PT: The interesting thing about doing good security at the corporate level is that managing and policies and practices and technology are all roughly equally important. We can say, “Geez, I have a policy that people shouldn’t double-click on attachments that they didn’t expect, and 10 or 20 per cent of them are going to do it anyway; therefore, it’s useless.” Well, the fact that 80 or 90 per cent follow your policy makes it 80 or 90 per cent useful. And if you get other things to work 80 or 90 percent, they work together synergistically. You know, two 80s get you a 96 (per cent effective) in combination. Three 80s get you a 99. Technologists are not particularly comfortable with management-style controls because they’re not perfect. They’re not perceived as something that’s very, very effective and therefore they’re (seen as) useless. We need to get over that. They are, in fact, quite useful. Reducing risk by five-fold is very useful. If you have a single control that reduces risk by five-fold, you’ve got an excellent control.

What are the risks that IT manager’s are most likely to encounter?

PT: External attacks are both more frequent and more costly in aggregate than internal attacks for the past two years. So mal code and hacking and defacement and things of that ilk are slightly more likely than internal employee abuse and whatnot. But employee abuse and insider attacks and (former) employees’ attacks are still worth 30 or 40 per cent of all attacks, in terms of dollars lost per year for an average organisation. Therefore, they’re still incredibly important.

I’ve heard from other sources that disgruntled employees, crooked employees, and so forth, actually create more damage per incident than hackers.

PT: Yes, that’s right. Mal code attacks tend to be $US100,000-$200,000 per significant event per thousand-employee company. Hacking attacks are maybe slightly more than that, $US200,000-$300,000 against Web servers. If they’re against other kinds of devices, they approach a million dollars. Employee attacks tend to be well over a million dollars in losses, if you average them (per) company. But they happen less often. The successful internal employee attacks are more expensive but less frequent than mal code and hacking attacks.

Is this because the employees know where to look and what to find?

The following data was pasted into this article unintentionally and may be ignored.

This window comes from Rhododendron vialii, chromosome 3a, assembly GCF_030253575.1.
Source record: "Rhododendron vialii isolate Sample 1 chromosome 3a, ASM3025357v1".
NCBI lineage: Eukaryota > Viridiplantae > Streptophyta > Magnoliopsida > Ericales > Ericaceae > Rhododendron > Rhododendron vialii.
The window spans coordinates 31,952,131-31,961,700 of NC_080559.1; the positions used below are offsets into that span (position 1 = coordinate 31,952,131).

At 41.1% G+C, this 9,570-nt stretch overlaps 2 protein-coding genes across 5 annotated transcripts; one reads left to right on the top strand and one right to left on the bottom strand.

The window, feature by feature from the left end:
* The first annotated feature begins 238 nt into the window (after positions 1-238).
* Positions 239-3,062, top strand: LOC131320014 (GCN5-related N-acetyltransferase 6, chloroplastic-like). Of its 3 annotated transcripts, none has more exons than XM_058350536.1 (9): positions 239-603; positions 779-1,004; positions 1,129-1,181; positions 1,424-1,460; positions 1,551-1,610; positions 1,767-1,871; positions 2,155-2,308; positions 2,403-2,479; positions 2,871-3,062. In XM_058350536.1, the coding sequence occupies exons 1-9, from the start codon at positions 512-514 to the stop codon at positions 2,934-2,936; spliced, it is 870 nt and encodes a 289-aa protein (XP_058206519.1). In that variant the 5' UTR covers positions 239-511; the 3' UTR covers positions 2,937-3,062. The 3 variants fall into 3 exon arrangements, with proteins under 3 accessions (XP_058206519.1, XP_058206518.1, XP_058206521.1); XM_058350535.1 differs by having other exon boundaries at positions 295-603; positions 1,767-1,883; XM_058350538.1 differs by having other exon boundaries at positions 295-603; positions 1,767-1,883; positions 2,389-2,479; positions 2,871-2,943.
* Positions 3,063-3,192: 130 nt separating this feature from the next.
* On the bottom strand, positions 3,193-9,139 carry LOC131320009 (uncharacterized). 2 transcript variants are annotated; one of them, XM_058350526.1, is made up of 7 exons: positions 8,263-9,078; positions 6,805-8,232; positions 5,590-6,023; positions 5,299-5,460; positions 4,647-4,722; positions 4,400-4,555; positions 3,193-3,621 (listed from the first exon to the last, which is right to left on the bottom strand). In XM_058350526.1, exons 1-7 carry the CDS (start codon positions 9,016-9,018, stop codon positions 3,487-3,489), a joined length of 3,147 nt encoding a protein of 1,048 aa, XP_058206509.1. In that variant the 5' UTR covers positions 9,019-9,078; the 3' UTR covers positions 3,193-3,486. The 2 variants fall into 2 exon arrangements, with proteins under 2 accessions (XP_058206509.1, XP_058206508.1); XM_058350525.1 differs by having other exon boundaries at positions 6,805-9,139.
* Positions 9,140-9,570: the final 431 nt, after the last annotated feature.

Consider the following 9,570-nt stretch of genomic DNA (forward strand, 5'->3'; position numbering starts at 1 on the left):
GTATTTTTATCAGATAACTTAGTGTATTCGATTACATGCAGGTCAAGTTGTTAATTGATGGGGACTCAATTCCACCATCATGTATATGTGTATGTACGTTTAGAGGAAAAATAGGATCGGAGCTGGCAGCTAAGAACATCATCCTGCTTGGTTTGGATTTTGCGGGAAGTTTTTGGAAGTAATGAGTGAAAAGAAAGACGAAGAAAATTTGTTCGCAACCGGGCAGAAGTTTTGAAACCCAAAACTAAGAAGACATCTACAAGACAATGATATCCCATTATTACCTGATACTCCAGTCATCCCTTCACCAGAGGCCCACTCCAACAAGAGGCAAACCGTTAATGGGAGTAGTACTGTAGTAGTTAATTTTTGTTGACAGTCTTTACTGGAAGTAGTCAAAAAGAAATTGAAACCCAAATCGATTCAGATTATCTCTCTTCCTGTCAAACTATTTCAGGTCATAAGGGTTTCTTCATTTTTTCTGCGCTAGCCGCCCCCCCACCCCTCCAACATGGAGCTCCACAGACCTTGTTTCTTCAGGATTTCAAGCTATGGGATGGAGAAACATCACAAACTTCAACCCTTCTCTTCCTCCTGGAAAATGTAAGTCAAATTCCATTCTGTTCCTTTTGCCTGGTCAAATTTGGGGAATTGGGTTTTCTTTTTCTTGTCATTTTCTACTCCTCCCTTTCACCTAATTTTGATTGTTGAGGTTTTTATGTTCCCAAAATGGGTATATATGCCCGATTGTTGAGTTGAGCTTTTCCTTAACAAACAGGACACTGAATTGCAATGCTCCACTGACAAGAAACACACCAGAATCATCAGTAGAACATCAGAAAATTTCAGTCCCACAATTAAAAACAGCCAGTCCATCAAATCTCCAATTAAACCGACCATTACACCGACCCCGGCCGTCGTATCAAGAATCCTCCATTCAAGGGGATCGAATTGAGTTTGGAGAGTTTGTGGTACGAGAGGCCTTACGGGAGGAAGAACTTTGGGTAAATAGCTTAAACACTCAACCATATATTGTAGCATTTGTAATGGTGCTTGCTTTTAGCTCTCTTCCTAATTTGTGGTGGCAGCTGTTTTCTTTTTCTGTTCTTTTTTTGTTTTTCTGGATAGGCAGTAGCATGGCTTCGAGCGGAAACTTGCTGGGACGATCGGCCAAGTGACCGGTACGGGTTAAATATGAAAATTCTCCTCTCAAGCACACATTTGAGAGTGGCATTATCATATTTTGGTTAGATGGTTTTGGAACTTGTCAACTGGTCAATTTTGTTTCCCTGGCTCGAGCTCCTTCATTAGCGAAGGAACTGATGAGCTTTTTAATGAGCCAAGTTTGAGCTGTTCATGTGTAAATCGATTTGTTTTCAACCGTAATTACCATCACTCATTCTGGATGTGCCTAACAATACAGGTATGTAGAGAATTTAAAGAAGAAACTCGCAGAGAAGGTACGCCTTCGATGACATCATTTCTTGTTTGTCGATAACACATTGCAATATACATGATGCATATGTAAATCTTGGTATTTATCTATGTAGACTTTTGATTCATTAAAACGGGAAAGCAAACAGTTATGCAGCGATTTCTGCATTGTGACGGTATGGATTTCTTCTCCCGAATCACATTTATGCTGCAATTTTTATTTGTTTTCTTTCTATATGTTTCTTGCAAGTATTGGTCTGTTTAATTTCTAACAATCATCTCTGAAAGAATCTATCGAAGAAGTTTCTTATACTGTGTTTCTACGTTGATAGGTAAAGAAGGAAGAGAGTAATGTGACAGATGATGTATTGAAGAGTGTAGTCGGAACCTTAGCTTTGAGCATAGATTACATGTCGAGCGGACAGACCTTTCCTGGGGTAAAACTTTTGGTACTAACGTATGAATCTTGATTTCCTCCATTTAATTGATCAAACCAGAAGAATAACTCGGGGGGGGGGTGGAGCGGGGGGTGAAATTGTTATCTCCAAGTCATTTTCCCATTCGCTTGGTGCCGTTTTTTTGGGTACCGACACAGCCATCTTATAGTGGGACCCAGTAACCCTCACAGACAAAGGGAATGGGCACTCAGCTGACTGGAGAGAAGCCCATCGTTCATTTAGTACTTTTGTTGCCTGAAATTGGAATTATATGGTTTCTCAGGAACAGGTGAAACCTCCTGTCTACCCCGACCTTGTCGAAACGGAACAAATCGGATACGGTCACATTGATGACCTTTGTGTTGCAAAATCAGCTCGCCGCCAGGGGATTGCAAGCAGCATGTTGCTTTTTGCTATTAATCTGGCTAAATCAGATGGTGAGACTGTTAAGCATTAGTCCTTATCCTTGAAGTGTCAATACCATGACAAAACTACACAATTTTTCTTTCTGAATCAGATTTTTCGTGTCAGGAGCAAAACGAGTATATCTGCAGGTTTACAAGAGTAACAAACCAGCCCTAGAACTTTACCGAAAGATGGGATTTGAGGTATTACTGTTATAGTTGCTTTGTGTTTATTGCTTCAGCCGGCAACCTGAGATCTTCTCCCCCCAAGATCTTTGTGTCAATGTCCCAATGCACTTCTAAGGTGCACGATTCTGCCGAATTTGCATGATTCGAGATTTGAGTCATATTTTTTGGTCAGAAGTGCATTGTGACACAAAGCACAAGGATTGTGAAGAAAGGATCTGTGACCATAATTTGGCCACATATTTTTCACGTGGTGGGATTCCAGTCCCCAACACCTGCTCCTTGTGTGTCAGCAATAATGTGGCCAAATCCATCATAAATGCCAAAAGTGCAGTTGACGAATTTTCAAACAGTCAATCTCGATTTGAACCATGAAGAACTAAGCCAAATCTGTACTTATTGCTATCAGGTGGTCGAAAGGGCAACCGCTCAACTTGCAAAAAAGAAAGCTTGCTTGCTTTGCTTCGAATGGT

PT: It’s because they’ve got insider information. It’s because they’ve got many more places to go. It’s because they know what levers will hurt the companies the most. Employee attacks are the ones that can bring down the whole company, whereas outsider attacks are not as likely to do that. (Outsider attacks) cost real money and real damages, but they’re not as likely to bring down the whole company.

Where would a company start in trying to protect itself against employees who would do damage?

PT: The same way you start for all the rest of the risks that you need to worry about. You identify the significant issues and I would suggest, being a company that helps companies do this, that you have an outsider help you figure those out. The top 10 likely problems for almost any company are the same — #9 might swap for #11. Fixing the top 10 problems that are likely to be an issue for any company is a great place to start. And using a company like TruSecure to help you can reduce your cost and your effort in getting it right.

What you’re telling us, really, is that there is no single, perfect technology that’s going to overcome these security problems?

PT: For inside attacks, what we call physical and human factors attacks, we can routinely get between five- and seven-fold reduction of risk in companies. TruSecure has about 600-700 corporations that use our risk management program and we routinely measure between five- and seven-fold reduction in companies that use that program for inside and human and physical attacks compared to people who don’t use the program. For electronic and mal code attacks, such as hacking and viruses and worms and things, we routinely get between 20- and 60-fold reductions of risk for companies. The more electronic the attacks, the more reduction percentages that we can get; the tools to achieve risk reduction against employees (attacks) aren’t as crisp. If they’re there, cameras and policies and practices and procedures and locks on doors and some training and things like that all reduce insider attacks by a significant margin.

If you had to give one piece of advice to the people out there who are trying to protect their enterprise, what would that one piece of advice be?

PT: Don’t use the word “vulnerability” for the next year and still get your job done.